There’s a competitive field Democratic candidates are vying for the right to challenge Tory Brandon and Bristol County Sheriff Tom Hodgson in this year’s election. No candidate, however, touts local attorney Nick Bernier.
Bernier enters the race with a blue ribbon committee of local Democratic support that includes members of the Beacon Hill delegation such as State Representatives Carole Fiola and Alan Silvia, Senate Ways and Means Speaker Mike Rodrigues and county and regional elected officials such as Bristol County Probate Registry and former Mayor of Taunton Tom Hoye, and Joe Ferreira of the Governor’s Council.
When he recently joined me on the air, Bernier attributed the support to his years of giving back to his community.
“I did a lot of volunteer work,” said Bernier. “I’ve done a lot of different community service. So you meet these officials everywhere. When I started talking about running last summer, they said ‘Come on Nick, go for it!’. So I went there.”
Prior to running his own law firm, Bernier served on the Charter Commission and Finance Advisory Committee at Swansea. In 2012, Bernier lost a close election for Governor’s Council by just 37 votes, triggering the largest recount in state history. Subsequently, Bernier worked as a prosecutor in the Bristol County District Attorney’s Office. He also successfully led the electoral campaigns of two of his supporters, Senator Rodrigues and Governor Ferreira’s adviser.
Bernier also spoke about one of his main supporters who is not an elected official, Nelson De Gouveia, the former chief of law enforcement at the Bristol County Sheriff‘s Office. De Gouveia, once an employee and supporter of Sheriff Hodgson, is an early member of Bernier’s team, providing him with invaluable insight into what’s going on at the BCSO.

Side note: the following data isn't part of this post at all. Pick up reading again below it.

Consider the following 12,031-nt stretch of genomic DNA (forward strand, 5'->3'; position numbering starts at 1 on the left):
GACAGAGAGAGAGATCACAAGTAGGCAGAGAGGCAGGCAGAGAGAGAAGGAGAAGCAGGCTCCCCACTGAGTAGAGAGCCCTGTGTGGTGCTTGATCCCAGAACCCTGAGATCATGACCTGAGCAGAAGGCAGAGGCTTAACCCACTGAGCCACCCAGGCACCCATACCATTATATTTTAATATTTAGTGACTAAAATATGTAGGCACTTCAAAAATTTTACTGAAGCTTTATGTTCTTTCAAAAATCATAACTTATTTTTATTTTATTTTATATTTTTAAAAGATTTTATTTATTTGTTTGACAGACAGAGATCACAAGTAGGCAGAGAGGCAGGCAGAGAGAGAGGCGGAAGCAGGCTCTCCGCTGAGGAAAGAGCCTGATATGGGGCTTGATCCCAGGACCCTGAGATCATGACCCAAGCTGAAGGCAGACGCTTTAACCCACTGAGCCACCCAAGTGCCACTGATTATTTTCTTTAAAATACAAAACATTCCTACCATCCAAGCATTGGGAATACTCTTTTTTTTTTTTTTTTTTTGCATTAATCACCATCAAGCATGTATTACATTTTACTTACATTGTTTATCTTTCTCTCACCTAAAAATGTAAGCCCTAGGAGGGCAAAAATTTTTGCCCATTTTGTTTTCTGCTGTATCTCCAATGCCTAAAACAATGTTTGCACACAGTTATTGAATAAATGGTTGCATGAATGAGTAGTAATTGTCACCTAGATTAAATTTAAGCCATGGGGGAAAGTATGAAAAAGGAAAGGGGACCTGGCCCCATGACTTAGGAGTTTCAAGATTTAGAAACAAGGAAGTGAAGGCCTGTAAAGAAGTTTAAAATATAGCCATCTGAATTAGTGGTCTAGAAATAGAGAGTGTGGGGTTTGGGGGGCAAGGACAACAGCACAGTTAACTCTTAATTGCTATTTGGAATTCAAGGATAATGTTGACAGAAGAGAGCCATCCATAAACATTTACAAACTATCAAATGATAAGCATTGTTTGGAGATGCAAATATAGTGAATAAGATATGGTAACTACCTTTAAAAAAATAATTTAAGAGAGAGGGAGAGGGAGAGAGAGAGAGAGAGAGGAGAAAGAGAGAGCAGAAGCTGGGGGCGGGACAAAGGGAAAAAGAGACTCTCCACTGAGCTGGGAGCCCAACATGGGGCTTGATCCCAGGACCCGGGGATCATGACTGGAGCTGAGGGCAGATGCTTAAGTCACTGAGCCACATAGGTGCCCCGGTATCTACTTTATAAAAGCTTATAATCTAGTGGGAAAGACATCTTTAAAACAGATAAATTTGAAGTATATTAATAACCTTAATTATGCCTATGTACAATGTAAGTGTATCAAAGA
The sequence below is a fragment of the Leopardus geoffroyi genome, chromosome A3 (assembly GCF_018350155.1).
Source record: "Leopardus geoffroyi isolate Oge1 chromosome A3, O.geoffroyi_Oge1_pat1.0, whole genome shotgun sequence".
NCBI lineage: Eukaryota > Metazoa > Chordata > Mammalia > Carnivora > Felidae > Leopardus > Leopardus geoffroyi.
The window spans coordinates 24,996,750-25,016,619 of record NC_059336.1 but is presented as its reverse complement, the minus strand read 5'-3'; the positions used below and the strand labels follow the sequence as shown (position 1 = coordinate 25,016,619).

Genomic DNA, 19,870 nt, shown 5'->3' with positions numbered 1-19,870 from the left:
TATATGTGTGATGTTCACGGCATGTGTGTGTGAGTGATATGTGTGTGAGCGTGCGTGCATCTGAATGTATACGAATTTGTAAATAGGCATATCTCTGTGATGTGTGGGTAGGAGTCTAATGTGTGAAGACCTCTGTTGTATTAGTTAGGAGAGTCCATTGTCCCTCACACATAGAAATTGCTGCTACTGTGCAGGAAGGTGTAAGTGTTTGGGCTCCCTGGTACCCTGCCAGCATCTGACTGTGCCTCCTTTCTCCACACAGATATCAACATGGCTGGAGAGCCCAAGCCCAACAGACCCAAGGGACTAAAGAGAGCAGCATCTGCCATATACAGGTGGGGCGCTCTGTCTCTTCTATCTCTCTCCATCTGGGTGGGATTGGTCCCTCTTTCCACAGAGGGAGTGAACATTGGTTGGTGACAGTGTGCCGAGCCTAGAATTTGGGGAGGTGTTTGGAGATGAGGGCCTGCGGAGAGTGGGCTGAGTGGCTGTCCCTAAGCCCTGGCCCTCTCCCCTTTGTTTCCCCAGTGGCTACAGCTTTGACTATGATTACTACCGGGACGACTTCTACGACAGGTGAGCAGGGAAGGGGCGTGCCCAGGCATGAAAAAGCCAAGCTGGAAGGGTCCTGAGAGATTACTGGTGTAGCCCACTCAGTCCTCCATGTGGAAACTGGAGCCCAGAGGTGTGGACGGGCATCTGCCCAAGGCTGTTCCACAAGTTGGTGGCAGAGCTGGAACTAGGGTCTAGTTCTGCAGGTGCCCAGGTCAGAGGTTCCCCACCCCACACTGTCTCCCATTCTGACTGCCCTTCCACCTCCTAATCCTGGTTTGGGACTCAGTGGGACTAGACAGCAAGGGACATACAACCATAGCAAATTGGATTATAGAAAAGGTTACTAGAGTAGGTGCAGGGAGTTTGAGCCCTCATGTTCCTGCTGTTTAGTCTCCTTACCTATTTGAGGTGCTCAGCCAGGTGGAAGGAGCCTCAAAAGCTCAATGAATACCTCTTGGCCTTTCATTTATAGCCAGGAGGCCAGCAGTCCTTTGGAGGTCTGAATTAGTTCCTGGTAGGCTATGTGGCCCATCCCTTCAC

Bernier said his ability to form coalitions of people with the right experience makes him the best candidate to usher in reform at the sheriff’s office.
“The reason he’s with me is because I’m listening,” he said. “I don’t have all the answers, but I involve the right people. I listen and I know what we need to do to get to where we are, and sometimes that’s not my opinion. It’s someone else’s idea.”
During Bernier’s time as a prosecutor, he witnessed firsthand the dangers of being thrown into the criminal justice system with few resources available for people to effectively reintegrate into society. Bernier thinks the current BCSO leadership spends too much time trying to portray itself as a quasi-law enforcement agency and not enough time focusing on resources that will help people not reoffend or prevent the smuggling of narcotics into the prison.
“At a minimum, get the drugs out of prisons,” Bernier insisted. “And really, what we should be doing is hiring more advisers, focusing more on corrections and reform than on the deputy deputy sheriff thing. We have 47 deputy deputy sheriff superintendents, and the problem is whether we really need these military parades. How many times has the sheriff used his boat or his command center – and also, is that really his role?”
While strongly criticizing the sheriff’s management of our local correctional system, Bernier offered some praise for the work crew program. The program allows people about to be released, often people with a trade or skill, to perform supervised community service outside of the correctional facility. Bernier participated in this program and said it would be one of the few things he would continue as a sheriff.
“When done right, I love this program,” Bernier said. “It’s a program that I think should continue, because you’re helping the community. You’re giving inmates a second chance. So instead of sitting around while they serve their sentence, they’re actually doing something constructive, and when they come out they can hopefully use that experience to keep improving.”
Bernier and I also discussed the low morale of BCSO employees he heard about during the campaign and the need to close the centuries-old Ash Street Jail and his plan to use the ICE facility. now defunct in Dartmouth as a detention center in His place.
You can listen to the full interview at 1:50 p.m. here:
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